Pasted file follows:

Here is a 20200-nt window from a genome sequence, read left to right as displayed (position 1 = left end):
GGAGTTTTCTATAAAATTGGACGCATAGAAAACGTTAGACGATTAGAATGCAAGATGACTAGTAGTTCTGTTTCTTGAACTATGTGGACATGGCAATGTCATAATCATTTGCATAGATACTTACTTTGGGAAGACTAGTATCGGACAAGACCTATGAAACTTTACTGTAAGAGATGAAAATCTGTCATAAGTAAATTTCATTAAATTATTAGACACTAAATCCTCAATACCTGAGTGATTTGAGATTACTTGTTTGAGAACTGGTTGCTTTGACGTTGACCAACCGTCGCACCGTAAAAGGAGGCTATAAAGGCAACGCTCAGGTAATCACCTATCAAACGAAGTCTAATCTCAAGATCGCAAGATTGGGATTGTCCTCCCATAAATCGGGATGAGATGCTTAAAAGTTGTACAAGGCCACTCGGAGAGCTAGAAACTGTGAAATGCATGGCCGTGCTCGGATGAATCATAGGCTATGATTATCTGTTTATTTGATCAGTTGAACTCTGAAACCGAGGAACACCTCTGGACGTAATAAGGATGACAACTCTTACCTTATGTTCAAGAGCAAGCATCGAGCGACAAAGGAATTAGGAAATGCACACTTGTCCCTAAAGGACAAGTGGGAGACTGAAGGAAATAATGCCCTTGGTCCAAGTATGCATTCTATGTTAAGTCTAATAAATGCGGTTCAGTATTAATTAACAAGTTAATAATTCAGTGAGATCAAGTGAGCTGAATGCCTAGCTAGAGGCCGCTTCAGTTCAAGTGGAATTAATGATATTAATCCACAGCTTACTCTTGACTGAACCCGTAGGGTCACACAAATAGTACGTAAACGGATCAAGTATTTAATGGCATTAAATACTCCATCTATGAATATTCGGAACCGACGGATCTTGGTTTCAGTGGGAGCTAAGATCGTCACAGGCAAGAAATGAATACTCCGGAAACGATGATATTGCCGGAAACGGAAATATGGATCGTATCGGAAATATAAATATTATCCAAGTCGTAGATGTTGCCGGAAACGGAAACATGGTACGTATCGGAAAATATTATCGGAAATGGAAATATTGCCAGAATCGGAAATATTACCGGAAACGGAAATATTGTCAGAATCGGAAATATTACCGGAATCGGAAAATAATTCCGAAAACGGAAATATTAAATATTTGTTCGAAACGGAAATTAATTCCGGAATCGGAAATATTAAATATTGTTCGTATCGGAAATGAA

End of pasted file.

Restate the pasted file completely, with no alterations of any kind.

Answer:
Here is a 20200-nt window from a genome sequence, read left to right as displayed (position 1 = left end):
GGAGTTTTCTATAAAATTGGACGCATAGAAAACGTTAGACGATTAGAATGCAAGATGACTAGTAGTTCTGTTTCTTGAACTATGTGGACATGGCAATGTCATAATCATTTGCATAGATACTTACTTTGGGAAGACTAGTATCGGACAAGACCTATGAAACTTTACTGTAAGAGATGAAAATCTGTCATAAGTAAATTTCATTAAATTATTAGACACTAAATCCTCAATACCTGAGTGATTTGAGATTACTTGTTTGAGAACTGGTTGCTTTGACGTTGACCAACCGTCGCACCGTAAAAGGAGGCTATAAAGGCAACGCTCAGGTAATCACCTATCAAACGAAGTCTAATCTCAAGATCGCAAGATTGGGATTGTCCTCCCATAAATCGGGATGAGATGCTTAAAAGTTGTACAAGGCCACTCGGAGAGCTAGAAACTGTGAAATGCATGGCCGTGCTCGGATGAATCATAGGCTATGATTATCTGTTTATTTGATCAGTTGAACTCTGAAACCGAGGAACACCTCTGGACGTAATAAGGATGACAACTCTTACCTTATGTTCAAGAGCAAGCATCGAGCGACAAAGGAATTAGGAAATGCACACTTGTCCCTAAAGGACAAGTGGGAGACTGAAGGAAATAATGCCCTTGGTCCAAGTATGCATTCTATGTTAAGTCTAATAAATGCGGTTCAGTATTAATTAACAAGTTAATAATTCAGTGAGATCAAGTGAGCTGAATGCCTAGCTAGAGGCCGCTTCAGTTCAAGTGGAATTAATGATATTAATCCACAGCTTACTCTTGACTGAACCCGTAGGGTCACACAAATAGTACGTAAACGGATCAAGTATTTAATGGCATTAAATACTCCATCTATGAATATTCGGAACCGACGGATCTTGGTTTCAGTGGGAGCTAAGATCGTCACAGGCAAGAAATGAATACTCCGGAAACGATGATATTGCCGGAAACGGAAATATGGATCGTATCGGAAATATAAATATTATCCAAGTCGTAGATGTTGCCGGAAACGGAAACATGGTACGTATCGGAAAATATTATCGGAAATGGAAATATTGCCAGAATCGGAAATATTACCGGAAACGGAAATATTGTCAGAATCGGAAATATTACCGGAATCGGAAAATAATTCCGAAAACGGAAATATTAAATATTTGTTCGAAACGGAAATTAATTCCGGAATCGGAAATATTAAATATTGTTCGTATCGGAAATGAA